Compassion Fatigue results when chronic stress is present from providing care and assistance to people or animals that are suffering or traumatized. Generally, caregivers identify with those that are helpless and in distress. Caregivers tend to focus on the needs of others as opposed to their own needs. Symptoms of Compassion Fatigue include constant feelings of sadness, isolation from others, outbursts or verbal complaints, physical ailments and lack of self-care rituals. One can have difficulty concentrating and even become accident prone. All too often, the caregivers own unresolved past loss, pain or trauma can attribute to Compassion Fatigue.
Caregivers are able to overcome Compassion Fatigue by gaining insight, creating boundaries and acquiring communication skills. In addition, one can manage Compassion Fatigue by creating support systems, learning to say “no”, sharing thoughts and feelings and paying attention to self-care. As a society, we tend to replicate what is not repaired thus the need for self- awareness and recognition of poor or negative behavioral patterns. Awareness is paramount and will bring change into one’s life. James Thurber, American author, said “Let us not look back in anger or forward in fear, but around in awareness”.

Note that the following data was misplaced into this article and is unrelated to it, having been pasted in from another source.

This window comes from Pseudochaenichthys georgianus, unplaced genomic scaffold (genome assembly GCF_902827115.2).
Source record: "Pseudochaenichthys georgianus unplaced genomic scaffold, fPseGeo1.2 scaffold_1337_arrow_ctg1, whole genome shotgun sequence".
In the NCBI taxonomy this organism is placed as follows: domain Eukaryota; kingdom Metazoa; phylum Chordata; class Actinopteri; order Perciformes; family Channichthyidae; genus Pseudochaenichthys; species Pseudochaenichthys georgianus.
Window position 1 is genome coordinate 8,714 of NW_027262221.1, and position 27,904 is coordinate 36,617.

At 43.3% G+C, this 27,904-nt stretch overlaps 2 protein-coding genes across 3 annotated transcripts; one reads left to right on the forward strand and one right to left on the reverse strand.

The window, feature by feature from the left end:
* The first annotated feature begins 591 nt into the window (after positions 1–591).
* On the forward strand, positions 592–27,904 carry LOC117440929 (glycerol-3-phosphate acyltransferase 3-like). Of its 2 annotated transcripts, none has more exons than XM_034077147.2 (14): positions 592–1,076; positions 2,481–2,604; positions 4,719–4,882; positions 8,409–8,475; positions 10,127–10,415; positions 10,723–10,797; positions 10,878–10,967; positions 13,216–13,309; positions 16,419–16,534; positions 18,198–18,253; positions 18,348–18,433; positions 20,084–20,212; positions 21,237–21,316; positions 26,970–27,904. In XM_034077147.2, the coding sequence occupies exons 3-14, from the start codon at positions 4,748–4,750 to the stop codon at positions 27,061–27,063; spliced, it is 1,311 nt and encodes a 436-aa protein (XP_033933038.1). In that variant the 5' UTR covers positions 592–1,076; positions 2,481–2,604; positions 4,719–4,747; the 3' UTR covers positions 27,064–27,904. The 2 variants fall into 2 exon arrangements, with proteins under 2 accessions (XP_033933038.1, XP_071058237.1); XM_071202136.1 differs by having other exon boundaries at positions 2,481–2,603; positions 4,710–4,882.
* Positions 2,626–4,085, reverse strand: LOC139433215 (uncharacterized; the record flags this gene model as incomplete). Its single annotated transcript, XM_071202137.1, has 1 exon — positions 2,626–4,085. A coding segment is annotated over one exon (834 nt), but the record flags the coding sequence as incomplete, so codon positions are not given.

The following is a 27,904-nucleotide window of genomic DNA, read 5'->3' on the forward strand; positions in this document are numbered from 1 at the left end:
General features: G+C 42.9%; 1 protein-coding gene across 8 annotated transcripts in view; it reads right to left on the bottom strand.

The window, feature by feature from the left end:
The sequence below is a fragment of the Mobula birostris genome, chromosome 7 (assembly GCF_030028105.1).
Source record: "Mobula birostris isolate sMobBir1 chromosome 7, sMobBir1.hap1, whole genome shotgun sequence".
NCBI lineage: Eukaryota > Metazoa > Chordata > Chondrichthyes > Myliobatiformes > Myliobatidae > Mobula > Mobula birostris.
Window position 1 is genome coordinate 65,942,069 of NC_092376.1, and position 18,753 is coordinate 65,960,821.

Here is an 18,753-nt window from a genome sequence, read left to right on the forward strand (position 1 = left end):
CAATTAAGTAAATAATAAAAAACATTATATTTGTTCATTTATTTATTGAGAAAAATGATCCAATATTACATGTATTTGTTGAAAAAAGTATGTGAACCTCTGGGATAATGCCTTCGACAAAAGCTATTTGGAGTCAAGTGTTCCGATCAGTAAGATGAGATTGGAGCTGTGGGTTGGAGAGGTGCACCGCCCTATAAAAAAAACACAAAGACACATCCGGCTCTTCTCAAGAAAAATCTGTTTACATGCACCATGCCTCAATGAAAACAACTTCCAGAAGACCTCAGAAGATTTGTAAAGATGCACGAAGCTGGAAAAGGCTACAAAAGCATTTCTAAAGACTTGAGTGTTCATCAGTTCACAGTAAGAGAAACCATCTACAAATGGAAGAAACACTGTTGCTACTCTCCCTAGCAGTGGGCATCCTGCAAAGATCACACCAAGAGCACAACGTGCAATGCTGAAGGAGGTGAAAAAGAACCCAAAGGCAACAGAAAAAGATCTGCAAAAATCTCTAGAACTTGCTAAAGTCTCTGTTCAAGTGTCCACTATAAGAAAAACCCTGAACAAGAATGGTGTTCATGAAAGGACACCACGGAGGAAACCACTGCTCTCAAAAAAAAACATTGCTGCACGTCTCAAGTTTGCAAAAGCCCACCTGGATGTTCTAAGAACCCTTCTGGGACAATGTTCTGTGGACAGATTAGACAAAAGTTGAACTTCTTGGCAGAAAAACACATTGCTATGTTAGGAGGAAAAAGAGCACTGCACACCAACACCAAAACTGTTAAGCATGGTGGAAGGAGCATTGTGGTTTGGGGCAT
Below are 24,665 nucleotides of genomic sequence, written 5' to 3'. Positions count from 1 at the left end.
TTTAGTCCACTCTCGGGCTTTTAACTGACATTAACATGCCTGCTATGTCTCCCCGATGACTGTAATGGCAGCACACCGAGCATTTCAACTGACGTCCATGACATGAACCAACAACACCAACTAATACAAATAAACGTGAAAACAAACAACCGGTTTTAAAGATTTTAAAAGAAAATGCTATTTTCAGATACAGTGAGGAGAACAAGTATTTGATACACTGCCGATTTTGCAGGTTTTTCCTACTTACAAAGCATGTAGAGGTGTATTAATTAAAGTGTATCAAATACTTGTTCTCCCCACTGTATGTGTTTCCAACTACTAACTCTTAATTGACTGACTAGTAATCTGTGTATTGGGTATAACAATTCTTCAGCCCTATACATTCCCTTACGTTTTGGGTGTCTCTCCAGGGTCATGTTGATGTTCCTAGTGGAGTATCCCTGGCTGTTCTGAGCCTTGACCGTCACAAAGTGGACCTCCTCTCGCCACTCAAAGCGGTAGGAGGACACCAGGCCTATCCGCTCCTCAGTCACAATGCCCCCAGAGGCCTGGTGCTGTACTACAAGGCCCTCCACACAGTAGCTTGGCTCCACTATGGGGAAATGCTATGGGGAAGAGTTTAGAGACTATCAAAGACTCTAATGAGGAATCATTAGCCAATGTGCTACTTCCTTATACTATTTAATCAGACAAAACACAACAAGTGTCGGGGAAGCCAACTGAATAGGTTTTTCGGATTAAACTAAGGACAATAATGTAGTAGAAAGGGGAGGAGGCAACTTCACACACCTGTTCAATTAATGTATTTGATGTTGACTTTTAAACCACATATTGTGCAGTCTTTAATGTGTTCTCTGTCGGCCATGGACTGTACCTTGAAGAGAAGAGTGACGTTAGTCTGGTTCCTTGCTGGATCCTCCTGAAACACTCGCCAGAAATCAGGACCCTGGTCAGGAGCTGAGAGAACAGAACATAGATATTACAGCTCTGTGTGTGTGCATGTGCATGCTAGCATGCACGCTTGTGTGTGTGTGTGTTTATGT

Take time to care for yourself. By doing so, one can effectively manage stress. Caregivers should engage in self-care on four levels: physical, emotional, spiritual and social. Ask yourself: Are you getting enough sleep? Are you exercising? Have you had a recent physical? Do you have a sense of contentment? Do you feel you have processed past losses and traumas? Do you feel you have a sense of meaning and purpose? Are you making leisure time a priority?
Healthy caregiving is right around the corner. Maintain compassion, remain optimistic, practice self-care and acknowledge successes. Through management of self-care we are able to greet happiness and enjoy the simple pleasures life has to offer.